Eichenberg says all that [perceptions that Iran is a growing danger] is eroding President Bush's standing, too. Among those polled, 55% say they lack confidence in the administration's ability to handle the situation in Iran. And Bush's approval rating has dipped to 39%, the first time below 40% since November, in the aftermath of Hurricane Katrina.

A 55% majority say the war in Iraq was a mistake. Just 31%, a record low since the question has been asked, say the United States and its allies are winning there.

"It [the poll] suggests that he's pretty much down to his core supporters out there ... and everyone else has left," says Richard Stoll, a political scientist at Rice University.

People like Gedalyia who see George Bush as a figure of phallic greatness live in a fantasy world where the "vast majority" of people support Bush's policies and actions, and criticizing the Leader's actions -- especially those designed to heroically protect us -- will therefore lead to certain electoral defeat, even though every available fact demonstrates that the opposite is true.

People like that are beyond the reach of reason, because the fulfillment which they derive from being a Bush follower and all of the ritualistic, risk-free chest-beating which that entails renders them indifferent to rational discourse. This genuinely brilliant analysis by Digby -- which dissects the grotesque episode in which the mushy Chris Matthews drooled with sad, needy homoerotic reverence over Bush's strutting around on that aircraft carrier in his little pilot outfit, while G. Gordon Liddy expressed overt admiration for Bush's masculine package -- remains the gold standard for understanding why and how meek male losers find such personal satisfaction and fulfillment by being a Bush follower. It is as physically unpleasant as it is important to understand.

(5) I was not all that enthusiastic about the Dick Cheney hunting story but I watched Cheney's loving sit-down with Brit Hume -- a visit which resembled a concerned, supportive son visiting his father during an emotional crisis far more than it did a journalist interviewing an elected official about a government scandal -- and it was amazingly apparent just how unforthcoming and self-protectively dishonest Cheney was being in describing what happened.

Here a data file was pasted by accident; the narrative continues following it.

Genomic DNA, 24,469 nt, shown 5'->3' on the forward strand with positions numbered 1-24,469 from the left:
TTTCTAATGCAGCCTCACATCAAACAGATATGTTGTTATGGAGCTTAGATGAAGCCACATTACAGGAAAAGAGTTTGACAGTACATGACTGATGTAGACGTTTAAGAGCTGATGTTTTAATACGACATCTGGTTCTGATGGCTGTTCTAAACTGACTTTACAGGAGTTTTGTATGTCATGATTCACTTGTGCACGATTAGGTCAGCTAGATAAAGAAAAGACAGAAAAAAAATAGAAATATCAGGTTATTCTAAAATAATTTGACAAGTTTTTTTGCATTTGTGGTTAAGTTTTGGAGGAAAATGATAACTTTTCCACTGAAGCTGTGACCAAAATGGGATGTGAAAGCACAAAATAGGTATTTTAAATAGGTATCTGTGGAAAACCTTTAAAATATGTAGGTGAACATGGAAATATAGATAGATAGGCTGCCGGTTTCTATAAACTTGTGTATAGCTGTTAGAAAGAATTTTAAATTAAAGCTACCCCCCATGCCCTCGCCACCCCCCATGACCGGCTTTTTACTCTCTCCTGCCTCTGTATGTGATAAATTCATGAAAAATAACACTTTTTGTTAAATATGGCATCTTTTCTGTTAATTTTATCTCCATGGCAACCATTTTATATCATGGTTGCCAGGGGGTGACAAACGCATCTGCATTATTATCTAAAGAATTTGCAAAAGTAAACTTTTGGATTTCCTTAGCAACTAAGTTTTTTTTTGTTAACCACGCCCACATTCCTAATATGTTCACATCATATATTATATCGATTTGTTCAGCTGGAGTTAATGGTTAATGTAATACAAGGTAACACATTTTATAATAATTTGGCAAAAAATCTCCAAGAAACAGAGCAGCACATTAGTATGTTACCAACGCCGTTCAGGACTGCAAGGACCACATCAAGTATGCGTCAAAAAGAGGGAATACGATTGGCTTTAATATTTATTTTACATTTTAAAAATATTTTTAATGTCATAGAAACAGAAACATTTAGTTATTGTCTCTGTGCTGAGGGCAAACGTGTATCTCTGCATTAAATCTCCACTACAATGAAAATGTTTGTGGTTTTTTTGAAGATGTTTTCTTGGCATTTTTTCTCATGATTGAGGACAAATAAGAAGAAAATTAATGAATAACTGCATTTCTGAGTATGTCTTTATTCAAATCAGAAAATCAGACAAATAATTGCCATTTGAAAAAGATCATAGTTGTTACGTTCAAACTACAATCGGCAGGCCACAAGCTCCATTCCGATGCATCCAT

I'm far from convinced that there was any great cover-up here, but clearly Cheney waited to notify the press and then waited much longer to talk about what happened because he did not know what the outcome would be and wanted time to construct his story and defense. The interview was replete with the sort of obfuscating and evasion that one routinely finds in an overly prepared and defensive deposition witness who is doing everything except testifying truthfully and clearly. Two clear falsehoods stuck out for me.

The first was one initially detected by the always perceptive Emptywheel and thoroughly documented by Roy Temple -- that Cheney repeatedly claimed that Katherine Armstrong witnessed the shooting which is why he assigned her the task of reporting the incident to the media, even though her statements leave no doubt that she was not a witness at all. This post also does a great job in illustrating what is a pattern of clear and deliberate inconsistencies in the stories given by Cheney and his close friend, Ms. Armstrong.

The second falsehood is the fact that Cheney continuously referred to Harry Whittington as a "great friend" and "my friend Harry" even though he admitted that Whittington was just an "acquaintance" with whom he had never even hunted before. This is not notable because it's some grand deceit but it reflects the fact that Cheney's approach to the whole interview was to manipulate sympathy and secure political protection rather than candidly describe what happened.

All of that unctuous yammering about "my friend Harry" was designed to make it seem like Cheney was going through some sort of grand emotional crisis over the plight of his old, close friend and, therefore, we should let Cheney alone in his time of grief over this tragic accident. In fact, Whittington is nothing of the sort for Cheney, as he admitted in a moment of unguarded candor. The whole interview was play-acting from start to finish, which is why, of course, Cheney chose a "journalist" notable primarily for his unseemly eagerness to act out his assigned role in the White House's scripts.